A Genetic Screen for Dominant Enhancers of the Cell-Cycle Regulator α-Endosulfine Identifies Matrimony as a Strong Functional Interactor in Drosophila


The coordination of cell-cycle events with developmental processes is essential for the reproductive success of organisms. In Drosophila melanogaster, meiosis is tightly coupled to oocyte development, and early embryos undergo specialized S-M mitoses that are supported by maternal products. We previously showed that the small phosphoprotein α-endosulfine (Endos) is required for normal oocyte meiotic maturation and early embryonic mitoses in Drosophila. In this study, we performed a genetic screen for dominant enhancers of endos00003 and identified several genomic regions that, when deleted, lead to impaired fertility of endos00003/+ heterozygous females. We uncovered matrimony (mtrm), which encodes a Polo kinase inhibitor, as a strong dominant enhancer of endos. mtrm126 +/+ endos00003 females are sterile because of defects in early embryonic mitoses, and this phenotype is reverted by removal of one copy of polo. These results provide compelling genetic evidence that excessive Polo activity underlies the strong functional interaction between endos00003 and mtrm126. Moreover, we show that endos is required for the increased expression of Mtrm in mature oocytes, which is presumably loaded into early embryos. These data are consistent with the model that maternal endos antagonizes Polo function in the early embryo to ensure normal mitoses through its effects on Mtrm expression during late oogenesis. Finally, we also identified genomic deletions that lead to loss of viability of endos00003/+ heterozygotes, consistent with recently published studies showing that endos is required zygotically to regulate the cell cycle during development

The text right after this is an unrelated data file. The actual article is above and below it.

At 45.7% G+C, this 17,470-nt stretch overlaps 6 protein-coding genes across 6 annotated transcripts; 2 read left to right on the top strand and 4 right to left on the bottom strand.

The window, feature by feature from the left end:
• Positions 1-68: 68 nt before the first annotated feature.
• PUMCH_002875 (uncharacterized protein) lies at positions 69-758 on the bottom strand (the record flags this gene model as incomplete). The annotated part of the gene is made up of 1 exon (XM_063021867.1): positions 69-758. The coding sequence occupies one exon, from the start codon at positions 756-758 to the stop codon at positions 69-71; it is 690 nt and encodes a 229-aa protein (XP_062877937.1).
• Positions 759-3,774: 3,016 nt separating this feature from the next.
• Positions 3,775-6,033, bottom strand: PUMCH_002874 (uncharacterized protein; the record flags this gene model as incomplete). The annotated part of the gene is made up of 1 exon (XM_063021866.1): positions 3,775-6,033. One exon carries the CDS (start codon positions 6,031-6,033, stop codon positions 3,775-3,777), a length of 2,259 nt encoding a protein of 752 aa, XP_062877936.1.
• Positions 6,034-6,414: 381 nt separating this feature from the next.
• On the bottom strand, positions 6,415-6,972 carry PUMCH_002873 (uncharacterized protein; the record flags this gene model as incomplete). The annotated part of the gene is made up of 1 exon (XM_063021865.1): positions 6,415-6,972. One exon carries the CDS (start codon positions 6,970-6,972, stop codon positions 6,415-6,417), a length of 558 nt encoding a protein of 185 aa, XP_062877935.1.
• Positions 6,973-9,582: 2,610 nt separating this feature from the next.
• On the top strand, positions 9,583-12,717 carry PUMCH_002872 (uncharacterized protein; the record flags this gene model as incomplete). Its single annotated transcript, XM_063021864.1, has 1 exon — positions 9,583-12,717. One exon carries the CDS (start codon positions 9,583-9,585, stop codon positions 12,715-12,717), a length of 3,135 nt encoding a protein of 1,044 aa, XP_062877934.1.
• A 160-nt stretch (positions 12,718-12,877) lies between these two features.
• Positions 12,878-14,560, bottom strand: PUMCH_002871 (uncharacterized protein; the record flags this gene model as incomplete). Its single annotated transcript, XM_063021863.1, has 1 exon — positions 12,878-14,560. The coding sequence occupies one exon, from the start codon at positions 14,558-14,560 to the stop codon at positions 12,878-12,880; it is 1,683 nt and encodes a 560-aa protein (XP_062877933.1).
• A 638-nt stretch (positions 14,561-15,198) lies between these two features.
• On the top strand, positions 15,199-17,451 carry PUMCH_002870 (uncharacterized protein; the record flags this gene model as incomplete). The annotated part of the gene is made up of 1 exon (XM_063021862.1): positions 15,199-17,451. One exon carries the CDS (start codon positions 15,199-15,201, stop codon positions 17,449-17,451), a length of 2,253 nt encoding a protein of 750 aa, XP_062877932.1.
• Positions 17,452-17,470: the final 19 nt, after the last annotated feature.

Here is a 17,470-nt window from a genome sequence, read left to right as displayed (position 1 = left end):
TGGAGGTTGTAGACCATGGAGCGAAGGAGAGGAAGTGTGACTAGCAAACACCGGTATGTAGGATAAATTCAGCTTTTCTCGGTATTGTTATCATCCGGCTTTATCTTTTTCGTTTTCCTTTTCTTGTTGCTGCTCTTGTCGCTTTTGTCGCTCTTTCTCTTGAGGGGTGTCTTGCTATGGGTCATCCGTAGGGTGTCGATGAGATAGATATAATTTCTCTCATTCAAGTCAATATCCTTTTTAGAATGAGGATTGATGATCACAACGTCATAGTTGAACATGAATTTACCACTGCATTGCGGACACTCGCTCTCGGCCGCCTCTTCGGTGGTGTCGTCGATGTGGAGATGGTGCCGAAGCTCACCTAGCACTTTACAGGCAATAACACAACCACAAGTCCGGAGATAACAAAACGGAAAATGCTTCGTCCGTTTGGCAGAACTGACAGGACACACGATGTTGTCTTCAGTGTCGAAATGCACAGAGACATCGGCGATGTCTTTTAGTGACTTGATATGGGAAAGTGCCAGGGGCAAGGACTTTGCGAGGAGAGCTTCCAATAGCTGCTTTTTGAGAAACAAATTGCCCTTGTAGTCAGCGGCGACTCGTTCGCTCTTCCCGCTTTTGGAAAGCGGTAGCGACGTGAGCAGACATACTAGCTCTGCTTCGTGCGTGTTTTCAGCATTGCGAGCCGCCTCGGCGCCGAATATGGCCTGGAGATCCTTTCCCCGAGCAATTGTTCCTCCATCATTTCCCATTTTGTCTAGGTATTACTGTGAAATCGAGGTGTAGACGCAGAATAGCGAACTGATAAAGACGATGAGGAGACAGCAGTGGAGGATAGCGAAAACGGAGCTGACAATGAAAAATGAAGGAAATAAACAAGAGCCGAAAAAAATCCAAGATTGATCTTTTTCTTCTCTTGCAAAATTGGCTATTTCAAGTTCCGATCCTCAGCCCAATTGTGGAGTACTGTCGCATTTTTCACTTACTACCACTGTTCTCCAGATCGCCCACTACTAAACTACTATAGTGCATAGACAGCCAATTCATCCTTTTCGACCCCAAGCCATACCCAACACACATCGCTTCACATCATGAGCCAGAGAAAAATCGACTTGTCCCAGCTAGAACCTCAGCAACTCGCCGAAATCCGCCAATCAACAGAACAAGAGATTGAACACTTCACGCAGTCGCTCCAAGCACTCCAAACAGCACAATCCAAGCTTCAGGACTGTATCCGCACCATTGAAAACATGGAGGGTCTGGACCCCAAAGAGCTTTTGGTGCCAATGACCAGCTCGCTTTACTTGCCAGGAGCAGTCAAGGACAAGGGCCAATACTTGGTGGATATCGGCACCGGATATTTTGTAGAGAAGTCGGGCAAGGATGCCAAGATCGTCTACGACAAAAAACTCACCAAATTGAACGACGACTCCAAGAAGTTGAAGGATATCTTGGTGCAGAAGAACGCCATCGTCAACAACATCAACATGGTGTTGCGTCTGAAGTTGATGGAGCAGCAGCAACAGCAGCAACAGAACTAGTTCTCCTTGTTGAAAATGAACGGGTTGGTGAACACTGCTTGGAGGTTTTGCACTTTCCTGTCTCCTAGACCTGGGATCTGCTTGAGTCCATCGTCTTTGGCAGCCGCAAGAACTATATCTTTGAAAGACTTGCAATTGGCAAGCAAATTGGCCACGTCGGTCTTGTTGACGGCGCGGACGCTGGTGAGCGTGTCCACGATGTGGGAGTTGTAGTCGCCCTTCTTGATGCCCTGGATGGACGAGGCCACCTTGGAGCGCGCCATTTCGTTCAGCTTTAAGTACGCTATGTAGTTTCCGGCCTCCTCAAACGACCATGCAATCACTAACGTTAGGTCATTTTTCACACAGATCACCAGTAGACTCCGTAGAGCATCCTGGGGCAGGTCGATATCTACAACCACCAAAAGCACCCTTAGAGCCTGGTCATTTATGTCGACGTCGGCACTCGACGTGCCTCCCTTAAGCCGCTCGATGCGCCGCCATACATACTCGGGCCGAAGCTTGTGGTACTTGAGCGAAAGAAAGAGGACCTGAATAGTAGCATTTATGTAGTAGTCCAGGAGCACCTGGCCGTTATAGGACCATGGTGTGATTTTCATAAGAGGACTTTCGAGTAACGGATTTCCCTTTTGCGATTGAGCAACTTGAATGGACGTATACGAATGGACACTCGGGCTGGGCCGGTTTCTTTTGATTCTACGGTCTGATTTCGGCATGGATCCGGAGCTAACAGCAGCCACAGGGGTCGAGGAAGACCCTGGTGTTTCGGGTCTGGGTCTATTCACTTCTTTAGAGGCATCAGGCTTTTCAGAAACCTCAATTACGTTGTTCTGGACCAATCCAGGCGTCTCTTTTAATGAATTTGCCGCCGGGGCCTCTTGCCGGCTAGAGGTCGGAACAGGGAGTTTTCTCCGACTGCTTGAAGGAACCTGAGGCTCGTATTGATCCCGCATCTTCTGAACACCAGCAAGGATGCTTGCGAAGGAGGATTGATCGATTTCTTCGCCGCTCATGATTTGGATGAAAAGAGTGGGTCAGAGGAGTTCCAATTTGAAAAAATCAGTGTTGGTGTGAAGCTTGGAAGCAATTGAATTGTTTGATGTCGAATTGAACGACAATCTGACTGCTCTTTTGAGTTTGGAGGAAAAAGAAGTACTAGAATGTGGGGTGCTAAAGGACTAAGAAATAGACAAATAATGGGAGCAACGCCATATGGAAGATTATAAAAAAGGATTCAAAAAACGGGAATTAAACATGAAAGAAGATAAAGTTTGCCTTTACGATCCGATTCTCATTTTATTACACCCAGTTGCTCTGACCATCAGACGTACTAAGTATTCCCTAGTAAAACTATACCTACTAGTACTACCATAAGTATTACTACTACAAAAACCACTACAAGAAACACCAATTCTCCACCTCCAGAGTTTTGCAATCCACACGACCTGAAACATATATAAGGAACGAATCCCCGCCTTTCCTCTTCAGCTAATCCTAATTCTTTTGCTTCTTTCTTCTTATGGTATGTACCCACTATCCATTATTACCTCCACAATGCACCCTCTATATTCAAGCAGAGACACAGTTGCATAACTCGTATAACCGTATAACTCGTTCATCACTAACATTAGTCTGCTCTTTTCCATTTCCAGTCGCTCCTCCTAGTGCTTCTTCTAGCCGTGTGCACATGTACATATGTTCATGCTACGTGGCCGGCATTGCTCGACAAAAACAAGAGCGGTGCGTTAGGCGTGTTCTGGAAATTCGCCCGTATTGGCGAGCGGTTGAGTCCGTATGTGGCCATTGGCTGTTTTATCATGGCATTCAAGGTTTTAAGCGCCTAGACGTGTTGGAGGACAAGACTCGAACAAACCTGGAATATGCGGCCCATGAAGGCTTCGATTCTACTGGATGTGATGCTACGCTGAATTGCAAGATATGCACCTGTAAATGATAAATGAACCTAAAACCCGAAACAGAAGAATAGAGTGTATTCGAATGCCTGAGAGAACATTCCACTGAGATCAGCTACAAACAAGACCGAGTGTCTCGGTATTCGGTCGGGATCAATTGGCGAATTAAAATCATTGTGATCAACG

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oai:pubmedcentral.nih.gov:3276179Last time updated on 7/8/2012View original full text link

This paper was published in PubMed Central.

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